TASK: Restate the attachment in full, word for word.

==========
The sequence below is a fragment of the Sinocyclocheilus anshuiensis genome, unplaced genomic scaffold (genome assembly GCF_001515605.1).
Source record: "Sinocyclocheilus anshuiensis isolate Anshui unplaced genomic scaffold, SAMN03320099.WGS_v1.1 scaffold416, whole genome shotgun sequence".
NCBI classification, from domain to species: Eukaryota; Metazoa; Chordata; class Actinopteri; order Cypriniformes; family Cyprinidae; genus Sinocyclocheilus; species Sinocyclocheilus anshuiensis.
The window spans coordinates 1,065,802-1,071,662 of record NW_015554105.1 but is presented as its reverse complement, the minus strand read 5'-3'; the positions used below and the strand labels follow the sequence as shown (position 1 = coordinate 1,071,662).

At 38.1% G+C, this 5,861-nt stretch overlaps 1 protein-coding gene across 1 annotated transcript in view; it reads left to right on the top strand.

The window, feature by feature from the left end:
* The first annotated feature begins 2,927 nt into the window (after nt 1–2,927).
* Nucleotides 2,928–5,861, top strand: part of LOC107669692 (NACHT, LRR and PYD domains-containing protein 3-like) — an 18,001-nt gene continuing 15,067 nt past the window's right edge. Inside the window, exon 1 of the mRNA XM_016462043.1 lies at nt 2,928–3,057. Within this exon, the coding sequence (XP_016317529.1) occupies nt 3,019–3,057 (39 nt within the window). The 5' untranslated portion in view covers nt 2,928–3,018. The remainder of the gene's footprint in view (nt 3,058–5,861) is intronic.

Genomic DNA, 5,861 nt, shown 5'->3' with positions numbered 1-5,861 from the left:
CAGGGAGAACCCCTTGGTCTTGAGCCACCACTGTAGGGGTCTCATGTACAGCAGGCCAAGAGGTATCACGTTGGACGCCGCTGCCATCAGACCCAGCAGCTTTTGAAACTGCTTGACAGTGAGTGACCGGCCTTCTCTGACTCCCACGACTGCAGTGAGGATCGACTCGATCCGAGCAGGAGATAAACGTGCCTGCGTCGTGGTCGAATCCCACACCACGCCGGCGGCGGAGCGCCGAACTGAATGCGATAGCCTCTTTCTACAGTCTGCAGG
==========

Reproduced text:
The sequence below is a fragment of the Sinocyclocheilus anshuiensis genome, unplaced genomic scaffold (genome assembly GCF_001515605.1).
Source record: "Sinocyclocheilus anshuiensis isolate Anshui unplaced genomic scaffold, SAMN03320099.WGS_v1.1 scaffold416, whole genome shotgun sequence".
NCBI classification, from domain to species: Eukaryota; Metazoa; Chordata; class Actinopteri; order Cypriniformes; family Cyprinidae; genus Sinocyclocheilus; species Sinocyclocheilus anshuiensis.
The window spans coordinates 1,065,802-1,071,662 of record NW_015554105.1 but is presented as its reverse complement, the minus strand read 5'-3'; the positions used below and the strand labels follow the sequence as shown (position 1 = coordinate 1,071,662).

At 38.1% G+C, this 5,861-nt stretch overlaps 1 protein-coding gene across 1 annotated transcript in view; it reads left to right on the top strand.

The window, feature by feature from the left end:
* The first annotated feature begins 2,927 nt into the window (after nt 1–2,927).
* Nucleotides 2,928–5,861, top strand: part of LOC107669692 (NACHT, LRR and PYD domains-containing protein 3-like) — an 18,001-nt gene continuing 15,067 nt past the window's right edge. Inside the window, exon 1 of the mRNA XM_016462043.1 lies at nt 2,928–3,057. Within this exon, the coding sequence (XP_016317529.1) occupies nt 3,019–3,057 (39 nt within the window). The 5' untranslated portion in view covers nt 2,928–3,018. The remainder of the gene's footprint in view (nt 3,058–5,861) is intronic.

Genomic DNA, 5,861 nt, shown 5'->3' with positions numbered 1-5,861 from the left:
CAGGGAGAACCCCTTGGTCTTGAGCCACCACTGTAGGGGTCTCATGTACAGCAGGCCAAGAGGTATCACGTTGGACGCCGCTGCCATCAGACCCAGCAGCTTTTGAAACTGCTTGACAGTGAGTGACCGGCCTTCTCTGACTCCCACGACTGCAGTGAGGATCGACTCGATCCGAGCAGGAGATAAACGTGCCTGCGTCGTGGTCGAATCCCACACCACGCCGGCGGCGGAGCGCCGAACTGAATGCGATAGCCTCTTTCTACAGTCTGCAGG